During the period of this study, out of 396 patients that were treated in our institution with pelvic ring injuries, 30 patients met the inclusion criteria (7.6%). There were 25 male and 5 female, with a mean age of 28.4 years old (ranging from 19 to 46 years old). The Injury Severity Score (ISS) ranged from 15 to 41, with an average of 21 [10Baker SP, ONeill B, Haddon W Jr, Long WB. The injury severity score: a method for describing patients with multiple injuries and evaluating emergency care. J Trauma 1974; 14(3): 187-96.
[http://dx.doi.org/10.1097/00005373-197403000-00001] [PMID: 4814394]
]. Patient data according to the classification systems used are presented in Table 2.

Table 2
Patient data according to the classification systems.


The patients primarily managed by the ‘damage control’ protocol were operated on for definitive fixation of all skeletal injuries (including the pelvic ring fracture) in an average of seven days after hospital admission (ranging from five to 17 days).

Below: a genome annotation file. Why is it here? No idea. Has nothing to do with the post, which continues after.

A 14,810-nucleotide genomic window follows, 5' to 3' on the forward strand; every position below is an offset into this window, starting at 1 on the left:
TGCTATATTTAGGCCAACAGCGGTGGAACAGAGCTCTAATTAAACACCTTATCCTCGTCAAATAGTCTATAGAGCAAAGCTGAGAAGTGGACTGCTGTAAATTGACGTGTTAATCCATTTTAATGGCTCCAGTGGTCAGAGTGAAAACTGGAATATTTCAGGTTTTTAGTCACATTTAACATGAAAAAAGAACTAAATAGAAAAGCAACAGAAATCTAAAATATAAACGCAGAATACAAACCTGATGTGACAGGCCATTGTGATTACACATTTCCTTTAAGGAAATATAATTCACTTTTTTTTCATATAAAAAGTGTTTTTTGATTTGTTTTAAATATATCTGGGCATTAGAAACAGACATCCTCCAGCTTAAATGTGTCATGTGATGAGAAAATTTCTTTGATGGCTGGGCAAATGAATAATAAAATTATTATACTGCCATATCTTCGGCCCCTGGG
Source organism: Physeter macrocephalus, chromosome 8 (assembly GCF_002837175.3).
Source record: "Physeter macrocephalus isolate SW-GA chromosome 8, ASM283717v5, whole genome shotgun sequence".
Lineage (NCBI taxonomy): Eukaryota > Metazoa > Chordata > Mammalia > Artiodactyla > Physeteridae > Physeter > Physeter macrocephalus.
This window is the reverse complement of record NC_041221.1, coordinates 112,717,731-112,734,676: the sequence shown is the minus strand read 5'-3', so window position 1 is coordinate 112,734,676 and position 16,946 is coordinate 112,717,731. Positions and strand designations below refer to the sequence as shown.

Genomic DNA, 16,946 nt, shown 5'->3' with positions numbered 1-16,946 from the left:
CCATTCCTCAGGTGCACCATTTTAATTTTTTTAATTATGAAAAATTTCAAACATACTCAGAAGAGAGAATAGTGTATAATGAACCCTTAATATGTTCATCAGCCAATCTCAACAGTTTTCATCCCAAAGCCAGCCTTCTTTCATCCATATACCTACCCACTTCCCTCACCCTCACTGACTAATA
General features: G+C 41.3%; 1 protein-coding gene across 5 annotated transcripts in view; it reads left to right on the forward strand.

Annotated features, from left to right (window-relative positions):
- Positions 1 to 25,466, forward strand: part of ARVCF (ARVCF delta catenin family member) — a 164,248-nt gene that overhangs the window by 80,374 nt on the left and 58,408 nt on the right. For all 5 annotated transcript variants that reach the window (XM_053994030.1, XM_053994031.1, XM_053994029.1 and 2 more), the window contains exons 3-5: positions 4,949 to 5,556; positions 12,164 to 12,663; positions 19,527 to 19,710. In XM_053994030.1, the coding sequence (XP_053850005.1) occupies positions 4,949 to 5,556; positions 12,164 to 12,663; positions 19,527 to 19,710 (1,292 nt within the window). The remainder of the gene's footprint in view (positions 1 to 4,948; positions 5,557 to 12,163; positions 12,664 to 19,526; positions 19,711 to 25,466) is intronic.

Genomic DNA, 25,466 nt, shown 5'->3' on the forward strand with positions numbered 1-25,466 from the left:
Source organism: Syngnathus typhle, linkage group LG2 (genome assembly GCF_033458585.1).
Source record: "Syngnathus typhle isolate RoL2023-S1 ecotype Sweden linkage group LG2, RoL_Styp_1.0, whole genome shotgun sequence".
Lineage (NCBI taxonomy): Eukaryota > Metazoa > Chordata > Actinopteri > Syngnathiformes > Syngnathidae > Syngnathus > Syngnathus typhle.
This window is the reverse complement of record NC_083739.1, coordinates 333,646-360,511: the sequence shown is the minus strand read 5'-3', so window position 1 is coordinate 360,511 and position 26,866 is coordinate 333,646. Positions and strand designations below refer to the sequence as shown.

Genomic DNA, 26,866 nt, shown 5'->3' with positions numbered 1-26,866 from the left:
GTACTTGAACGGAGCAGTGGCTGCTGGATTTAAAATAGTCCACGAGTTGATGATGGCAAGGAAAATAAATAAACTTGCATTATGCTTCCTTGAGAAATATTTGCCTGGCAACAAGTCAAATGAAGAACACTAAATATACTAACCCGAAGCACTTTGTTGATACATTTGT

Seven patients had an isolated pelvic ring injury. These patients had definitive pelvic fixation after irrigation and debridement of the open wound (Fig. 1). Of this small group, there was no requirement for post-surgical ICU admission. Three (10%) cases required colostomy and the abdominal surgeons always performed on this procedure.

The total length of hospitalization averaged 19 days, ranging from 6 to 90 days.

Fig. (1)